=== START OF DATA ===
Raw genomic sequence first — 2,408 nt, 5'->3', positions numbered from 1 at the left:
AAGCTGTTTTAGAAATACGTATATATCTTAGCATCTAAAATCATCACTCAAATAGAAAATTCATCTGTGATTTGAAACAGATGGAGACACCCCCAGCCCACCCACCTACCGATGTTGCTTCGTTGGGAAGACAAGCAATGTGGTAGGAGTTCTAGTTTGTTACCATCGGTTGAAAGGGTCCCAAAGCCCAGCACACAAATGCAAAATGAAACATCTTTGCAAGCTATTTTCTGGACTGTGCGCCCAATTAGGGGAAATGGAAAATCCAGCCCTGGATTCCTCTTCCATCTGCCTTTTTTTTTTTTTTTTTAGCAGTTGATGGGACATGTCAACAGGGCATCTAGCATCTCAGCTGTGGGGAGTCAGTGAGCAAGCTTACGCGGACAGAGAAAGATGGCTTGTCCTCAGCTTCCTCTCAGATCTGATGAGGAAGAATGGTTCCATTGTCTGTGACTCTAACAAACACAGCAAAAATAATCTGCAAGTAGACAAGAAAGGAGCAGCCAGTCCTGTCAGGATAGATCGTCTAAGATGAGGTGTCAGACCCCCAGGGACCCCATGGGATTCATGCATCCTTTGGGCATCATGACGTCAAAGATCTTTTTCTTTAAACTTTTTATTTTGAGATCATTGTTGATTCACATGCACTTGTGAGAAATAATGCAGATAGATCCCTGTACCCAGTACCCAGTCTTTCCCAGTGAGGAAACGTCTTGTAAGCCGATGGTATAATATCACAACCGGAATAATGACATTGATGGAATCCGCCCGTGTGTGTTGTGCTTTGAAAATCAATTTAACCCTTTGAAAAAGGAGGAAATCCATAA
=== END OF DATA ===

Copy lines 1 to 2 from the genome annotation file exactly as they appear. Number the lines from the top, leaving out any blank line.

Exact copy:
Raw genomic sequence first — 2,408 nt, 5'->3', positions numbered from 1 at the left:
AAGCTGTTTTAGAAATACGTATATATCTTAGCATCTAAAATCATCACTCAAATAGAAAATTCATCTGTGATTTGAAACAGATGGAGACACCCCCAGCCCACCCACCTACCGATGTTGCTTCGTTGGGAAGACAAGCAATGTGGTAGGAGTTCTAGTTTGTTACCATCGGTTGAAAGGGTCCCAAAGCCCAGCACACAAATGCAAAATGAAACATCTTTGCAAGCTATTTTCTGGACTGTGCGCCCAATTAGGGGAAATGGAAAATCCAGCCCTGGATTCCTCTTCCATCTGCCTTTTTTTTTTTTTTTTTAGCAGTTGATGGGACATGTCAACAGGGCATCTAGCATCTCAGCTGTGGGGAGTCAGTGAGCAAGCTTACGCGGACAGAGAAAGATGGCTTGTCCTCAGCTTCCTCTCAGATCTGATGAGGAAGAATGGTTCCATTGTCTGTGACTCTAACAAACACAGCAAAAATAATCTGCAAGTAGACAAGAAAGGAGCAGCCAGTCCTGTCAGGATAGATCGTCTAAGATGAGGTGTCAGACCCCCAGGGACCCCATGGGATTCATGCATCCTTTGGGCATCATGACGTCAAAGATCTTTTTCTTTAAACTTTTTATTTTGAGATCATTGTTGATTCACATGCACTTGTGAGAAATAATGCAGATAGATCCCTGTACCCAGTACCCAGTCTTTCCCAGTGAGGAAACGTCTTGTAAGCCGATGGTATAATATCACAACCGGAATAATGACATTGATGGAATCCGCCCGTGTGTGTTGTGCTTTGAAAATCAATTTAACCCTTTGAAAAAGGAGGAAATCCATAA